3G auction earns India 14.6 billion dollars

An Indian man walks past an advertisement for 3G telecom services in New Delhi in April
An Indian man walks past an advertisement for 3G telecom services in New Delhi in April 2010. India's auction of third-generation (3G) bandwidth for mobile telephone services ended Wednesday, with final bids securing the government a windfall of close to 15 billion dollars.

India's auction of 3G bandwidth for mobile telephone services ended Wednesday, with final bids earning the government close to 15 billion dollars -- double its own estimate.

The provisional results were posted on the Department of Telecommunications website after 34 days of frenetic bidding that saw the price of a pan-India licence soar to more than 3.6 billion dollars -- way beyond the reserve price.

Nine cellular firms, including Indian market leaders Bharti Airtel and Reliance Communications, had participated in more than 180 rounds of bidding.

The provisional winning price for one slot of bandwidth to offer super fast third-generation services across India was 168.2 billion rupees (3.6 billion dollars), from a starting bid price of 35 billion rupees.

None of the bidding firms won 3G mobile spectrum in all 22 service areas up for grabs, but Bharti, Reliance and Vodafone Essar all won spectrum in the key -- and most expensive -- Delhi and Mumbai areas.

The government's provisional revenue from the sale was estimated at 677 billion rupees (14.6 billion dollars), which will go a long way to plug a yawning budget deficit.

The government had originally budgeted revenue of 350 billion rupees from the auction, which is seen as propelling India decisively into the Internet era.

There are nearly half a billion mobile phone subscribers in India, only a fraction of whom have access to the Internet via computers. New will give people fast access to the web from their handsets.

But analysts say the high cost of the 3G spectrum could strain the balance sheets of India's telecom companies, which are already under pressure from a savage price war in the congested .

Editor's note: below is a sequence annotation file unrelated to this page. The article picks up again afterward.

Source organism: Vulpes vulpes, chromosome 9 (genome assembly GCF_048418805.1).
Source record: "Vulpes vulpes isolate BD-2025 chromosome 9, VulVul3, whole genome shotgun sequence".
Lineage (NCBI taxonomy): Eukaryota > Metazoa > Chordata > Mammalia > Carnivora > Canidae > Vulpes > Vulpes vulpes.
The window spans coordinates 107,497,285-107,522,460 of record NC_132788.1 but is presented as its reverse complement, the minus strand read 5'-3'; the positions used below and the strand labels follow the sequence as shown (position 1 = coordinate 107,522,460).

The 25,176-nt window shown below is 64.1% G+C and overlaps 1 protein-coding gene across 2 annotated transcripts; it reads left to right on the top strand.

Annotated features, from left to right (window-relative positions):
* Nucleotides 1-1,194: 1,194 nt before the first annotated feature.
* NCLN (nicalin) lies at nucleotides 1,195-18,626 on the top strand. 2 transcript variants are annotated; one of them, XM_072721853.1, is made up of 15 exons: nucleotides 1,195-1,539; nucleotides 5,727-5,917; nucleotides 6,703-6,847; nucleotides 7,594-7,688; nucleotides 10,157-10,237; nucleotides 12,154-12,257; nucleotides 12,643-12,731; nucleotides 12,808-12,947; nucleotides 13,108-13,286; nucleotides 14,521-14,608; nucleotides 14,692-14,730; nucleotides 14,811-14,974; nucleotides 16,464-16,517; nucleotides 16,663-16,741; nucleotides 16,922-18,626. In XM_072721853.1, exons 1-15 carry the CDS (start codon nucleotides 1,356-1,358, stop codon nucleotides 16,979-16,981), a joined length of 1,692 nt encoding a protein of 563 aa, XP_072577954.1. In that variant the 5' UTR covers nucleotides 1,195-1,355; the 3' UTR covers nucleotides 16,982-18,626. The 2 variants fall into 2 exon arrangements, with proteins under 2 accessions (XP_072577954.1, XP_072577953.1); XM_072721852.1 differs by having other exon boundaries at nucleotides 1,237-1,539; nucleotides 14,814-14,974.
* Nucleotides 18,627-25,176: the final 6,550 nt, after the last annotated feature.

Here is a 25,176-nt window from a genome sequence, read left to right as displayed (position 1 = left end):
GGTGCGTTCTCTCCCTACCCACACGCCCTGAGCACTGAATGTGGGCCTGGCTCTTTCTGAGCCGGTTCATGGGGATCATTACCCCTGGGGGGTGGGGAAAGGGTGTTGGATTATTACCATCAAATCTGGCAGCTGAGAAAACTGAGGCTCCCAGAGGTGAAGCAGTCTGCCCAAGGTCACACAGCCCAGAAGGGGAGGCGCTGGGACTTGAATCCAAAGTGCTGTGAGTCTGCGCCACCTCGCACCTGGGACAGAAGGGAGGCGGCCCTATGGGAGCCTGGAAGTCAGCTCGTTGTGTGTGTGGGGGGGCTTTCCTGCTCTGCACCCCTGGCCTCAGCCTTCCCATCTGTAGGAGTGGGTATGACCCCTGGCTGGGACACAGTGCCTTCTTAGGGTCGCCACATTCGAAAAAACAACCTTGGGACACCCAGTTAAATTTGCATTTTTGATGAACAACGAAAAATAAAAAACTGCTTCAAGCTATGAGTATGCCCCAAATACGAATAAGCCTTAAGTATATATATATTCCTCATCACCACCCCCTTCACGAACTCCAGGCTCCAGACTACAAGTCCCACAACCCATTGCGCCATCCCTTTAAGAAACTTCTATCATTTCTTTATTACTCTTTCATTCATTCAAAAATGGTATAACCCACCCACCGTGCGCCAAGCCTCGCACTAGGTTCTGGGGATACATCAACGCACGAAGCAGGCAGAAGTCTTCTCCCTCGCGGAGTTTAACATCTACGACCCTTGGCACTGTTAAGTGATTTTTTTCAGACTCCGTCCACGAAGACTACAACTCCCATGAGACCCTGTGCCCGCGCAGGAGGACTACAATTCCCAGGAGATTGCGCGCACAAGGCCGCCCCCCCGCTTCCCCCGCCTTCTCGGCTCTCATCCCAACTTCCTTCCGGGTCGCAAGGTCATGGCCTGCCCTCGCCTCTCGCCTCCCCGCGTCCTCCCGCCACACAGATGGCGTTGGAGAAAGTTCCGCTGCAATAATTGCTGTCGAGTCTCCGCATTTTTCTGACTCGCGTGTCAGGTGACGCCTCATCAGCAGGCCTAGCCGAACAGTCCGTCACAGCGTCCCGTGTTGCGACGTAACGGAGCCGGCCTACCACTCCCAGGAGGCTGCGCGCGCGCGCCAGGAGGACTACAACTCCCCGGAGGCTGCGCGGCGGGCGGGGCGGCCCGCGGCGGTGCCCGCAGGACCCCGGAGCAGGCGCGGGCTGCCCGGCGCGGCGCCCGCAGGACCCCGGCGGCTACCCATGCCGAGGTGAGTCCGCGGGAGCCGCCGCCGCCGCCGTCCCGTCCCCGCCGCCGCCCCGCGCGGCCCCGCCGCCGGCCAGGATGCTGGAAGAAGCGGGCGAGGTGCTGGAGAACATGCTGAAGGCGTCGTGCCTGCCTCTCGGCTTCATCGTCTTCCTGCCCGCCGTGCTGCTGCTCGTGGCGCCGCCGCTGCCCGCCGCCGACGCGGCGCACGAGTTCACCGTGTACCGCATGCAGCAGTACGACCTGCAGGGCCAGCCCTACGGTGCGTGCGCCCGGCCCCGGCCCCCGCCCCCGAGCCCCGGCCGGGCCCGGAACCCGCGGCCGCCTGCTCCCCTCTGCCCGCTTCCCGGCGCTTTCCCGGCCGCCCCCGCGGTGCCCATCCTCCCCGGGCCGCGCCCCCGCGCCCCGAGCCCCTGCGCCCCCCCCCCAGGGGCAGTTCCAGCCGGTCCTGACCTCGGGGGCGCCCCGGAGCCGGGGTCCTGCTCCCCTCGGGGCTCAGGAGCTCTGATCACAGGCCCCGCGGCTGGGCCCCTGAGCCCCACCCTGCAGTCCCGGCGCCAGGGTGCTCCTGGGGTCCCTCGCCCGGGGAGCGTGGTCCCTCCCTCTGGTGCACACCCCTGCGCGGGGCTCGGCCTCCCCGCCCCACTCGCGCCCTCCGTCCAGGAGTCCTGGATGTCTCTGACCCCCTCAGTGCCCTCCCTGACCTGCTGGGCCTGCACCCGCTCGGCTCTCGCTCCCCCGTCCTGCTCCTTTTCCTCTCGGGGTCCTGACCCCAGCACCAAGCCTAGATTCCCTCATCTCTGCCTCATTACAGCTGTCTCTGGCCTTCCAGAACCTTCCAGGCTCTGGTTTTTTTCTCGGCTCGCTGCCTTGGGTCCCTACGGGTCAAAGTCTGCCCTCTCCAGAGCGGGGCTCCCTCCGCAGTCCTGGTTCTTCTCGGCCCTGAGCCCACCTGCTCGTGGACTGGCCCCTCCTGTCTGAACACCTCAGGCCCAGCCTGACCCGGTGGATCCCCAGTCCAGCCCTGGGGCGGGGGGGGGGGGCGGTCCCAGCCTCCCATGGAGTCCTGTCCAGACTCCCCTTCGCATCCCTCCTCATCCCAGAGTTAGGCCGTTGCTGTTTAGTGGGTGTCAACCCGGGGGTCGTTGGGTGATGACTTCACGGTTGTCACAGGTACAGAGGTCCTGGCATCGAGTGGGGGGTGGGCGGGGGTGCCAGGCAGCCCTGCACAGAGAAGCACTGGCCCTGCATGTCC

"There is not going to be any quick payback," KPMG telecoms analyst Roman Shetty told AFP, predicting companies would only start earning money from their investments in four or five years.

Bharti, India's largest , and Reliance each posted winning bids in 13 regions at a total cost respectively of 123 billion rupees and 85.9 billion rupees.

The hefty final bids will prove a financial headache for state-owned telecom firms BSNL and MTNL, who were awarded 3G spectrum a year back on condition that they would match the auction prices.

3G allows mobile phone users to surf the Internet, video conference and download music, video and other content at a much faster pace than the current second-generation or 2G service.

India is the biggest major economy not to have widespread 3G services. Fellow emerging market giant China started offering them last year.

The winners will be awarded spectrum in September, which means rollout of 3G services will be possible only by the end of 2010 or early 2011.

For at least the first year, the main focus is expected to be on improving call quality. 3G uptake in India is expected to be slow in the initial stages as 3G handsets are costlier than 2G handsets.


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(c) 2010 AFP

Citation: 3G auction earns India 14.6 billion dollars (2010, May 19) retrieved 2 April 2020 from https://phys.org/news/2010-05-3g-auction-india-billion-dollars.html
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